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Active Transportation Program

State Seeks Active Transportation Projects That Are Ready for Funding Soon

Maybe pop-up protected bike lanes like these on Lankershim Blvd in North Hollywood can become permanent, with new ATP funding on the way. Photo by Joe Linton/Streetsblog L.A.

California's Active Transportation Program (ATP) is about to receive an infusion of cash, and staff is looking for a few good bicycle and pedestrian projects to give it to.

Instead of being forced to choose a few projects from a long list of worthy ones, as in past funding rounds, ATP staff are now anticipating being able to expand funding to a lot more of the projects that have applied in the last few years.

But they need to know which ones are ready now.

Last year the legislature added $10 million to the ATP from the Greenhouse Gas Reduction Fund (GGRF), which is the repository for cap-and-trade revenue. And starting at the end of 2017, the transportation funding bill just passed by the legislature, S.B. 1, will begin raising new revenue, and a portion of that - $100 million annually - will go to the ATP, basically doubling the program.

This should be welcome news to cities and agencies that applied for funding and didn't make the cut, because now they are much more likely to get their projects funded. But it also means that project managers should get on the stick.

Projects that are eligible and ready will be able to start sooner, since some of the money is available now and more will be coming soon. And because both new funding sources are state-generated, fewer federal requirements apply, which could simplify the process for project planners.

“Part of the push on S.B. 1 is getting some of its money out there now, and getting projects on the ground right away,” said Laurie Waters, Associate Deputy Director of the California Transportation Commission, which oversees the ATP. “S.B. 1 is creating several new programs, but the ATP is an existing program, with an existing structure,” and it has a ready list of scored projects.

ATP staff are asking for two things. First, any ATP project that wants to get going sooner, and can fulfill the requirements of the GGRF, apply for the GGRF funds. Those requirements include showing that the project will reduce greenhouse gas emissions, likely from replacing car trips. Also, half of these funds must go to benefit disadvantaged communities. ATP projects already have a similar requirement, but the ATP has its own definition of what constitutes a disadvantaged community, which is broader than the metric used under the GGRF, so there will be some more paperwork involved.

The second thing ATP staff is asking is that projects that were awarded funding in Cycle 3 and are ready to begin work apply for the S.B. 1 funds. The program's latest funding cycle chose projects in late 2016 and early 2017, but the money wasn't going to be available for allocation until 2019 at the earliest, and in some cases not until 2021. But S.B. 1 funds will be available starting at the end of this year.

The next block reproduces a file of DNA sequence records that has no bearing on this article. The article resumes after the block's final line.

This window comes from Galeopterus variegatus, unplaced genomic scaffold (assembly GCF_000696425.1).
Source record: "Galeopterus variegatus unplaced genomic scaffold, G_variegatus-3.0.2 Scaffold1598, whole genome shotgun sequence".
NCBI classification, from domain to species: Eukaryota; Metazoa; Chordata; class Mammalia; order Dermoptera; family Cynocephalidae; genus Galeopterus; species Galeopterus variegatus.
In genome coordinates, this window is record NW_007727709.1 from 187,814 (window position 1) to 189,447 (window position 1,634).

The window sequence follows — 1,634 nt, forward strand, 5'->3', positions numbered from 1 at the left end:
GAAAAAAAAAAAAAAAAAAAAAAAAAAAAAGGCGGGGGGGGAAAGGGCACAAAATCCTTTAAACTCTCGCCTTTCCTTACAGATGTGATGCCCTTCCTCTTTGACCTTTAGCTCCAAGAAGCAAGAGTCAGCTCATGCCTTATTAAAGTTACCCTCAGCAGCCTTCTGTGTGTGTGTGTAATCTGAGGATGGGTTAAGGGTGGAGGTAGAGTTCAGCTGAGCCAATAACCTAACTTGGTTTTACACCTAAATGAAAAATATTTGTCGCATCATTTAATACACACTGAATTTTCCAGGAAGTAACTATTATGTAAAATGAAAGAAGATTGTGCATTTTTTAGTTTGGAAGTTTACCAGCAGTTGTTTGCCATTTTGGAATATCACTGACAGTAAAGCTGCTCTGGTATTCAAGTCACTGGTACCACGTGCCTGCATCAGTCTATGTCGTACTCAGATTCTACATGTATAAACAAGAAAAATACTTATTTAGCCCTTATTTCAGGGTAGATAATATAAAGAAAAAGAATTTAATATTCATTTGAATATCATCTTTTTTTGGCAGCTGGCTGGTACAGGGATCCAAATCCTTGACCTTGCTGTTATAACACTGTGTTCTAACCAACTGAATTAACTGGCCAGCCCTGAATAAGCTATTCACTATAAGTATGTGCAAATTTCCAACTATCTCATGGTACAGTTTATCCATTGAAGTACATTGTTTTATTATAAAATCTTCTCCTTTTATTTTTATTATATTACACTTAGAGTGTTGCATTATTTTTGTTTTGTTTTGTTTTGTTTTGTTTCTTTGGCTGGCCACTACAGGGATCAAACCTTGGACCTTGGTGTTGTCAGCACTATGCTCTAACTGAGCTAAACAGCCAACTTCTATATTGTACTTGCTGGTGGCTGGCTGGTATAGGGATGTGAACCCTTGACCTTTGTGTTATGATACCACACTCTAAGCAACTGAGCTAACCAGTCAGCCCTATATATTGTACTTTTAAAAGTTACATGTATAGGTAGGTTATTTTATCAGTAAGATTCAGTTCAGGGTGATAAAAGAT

Detailed information on the GGRF funds can be found here, and for the S.B. 1 funds here.

“We get about $1 billion in requests for each round of funding,” said Waters, but have only been able to award at the most about a third that much. ATP project applications go through a rigorous scoring process to make sure the best ones are chosen for the limited funding available.

“It seemed silly to do another call for funding,” given the amount of work that has already been done, said Waters. “The ATP is so oversubscribed, and there are a lot of high-scoring projects that we don't fund. So we decided to begin by advancing projects that were awarded in Cycle 3 and are ready to go, then go down the line to find others that scored high but didn't make the cut-off.”

Waters said another benefit of the S.B. 1 revenue is a new flexibility it gives the ATP. Program staff is considering some changes for future funding rounds that may allow them to give project managers more time to complete their projects. Right now, ATP funding cycles force projects to be delivered within a short period of time. “It's difficult to deliver transportation projects in two years,” said Waters. “Usually a project would take a year to complete the environmental review, then there's design, and after that comes construction. Being able to take three years should be a lot better for applicants,” she said.

However, she clarified, “This is just a proposal right now. We'll have to take it to future workshops when we update the ATP guidelines.”

Meanwhile, a two-day public workshop to begin hashing out the details of the programs that will receive funding from S.B. 1 begins tomorrow in Sacramento. Those include existing programs - the State Highway Operations and Protection Program, the ATP, and Local Streets and Roads - and new ones - the Trade Corridor Enhancement Account, Solutions for Congested Corridors, and Local Partnership Programs.

Information and agendas for tomorrow and Friday can be found here.

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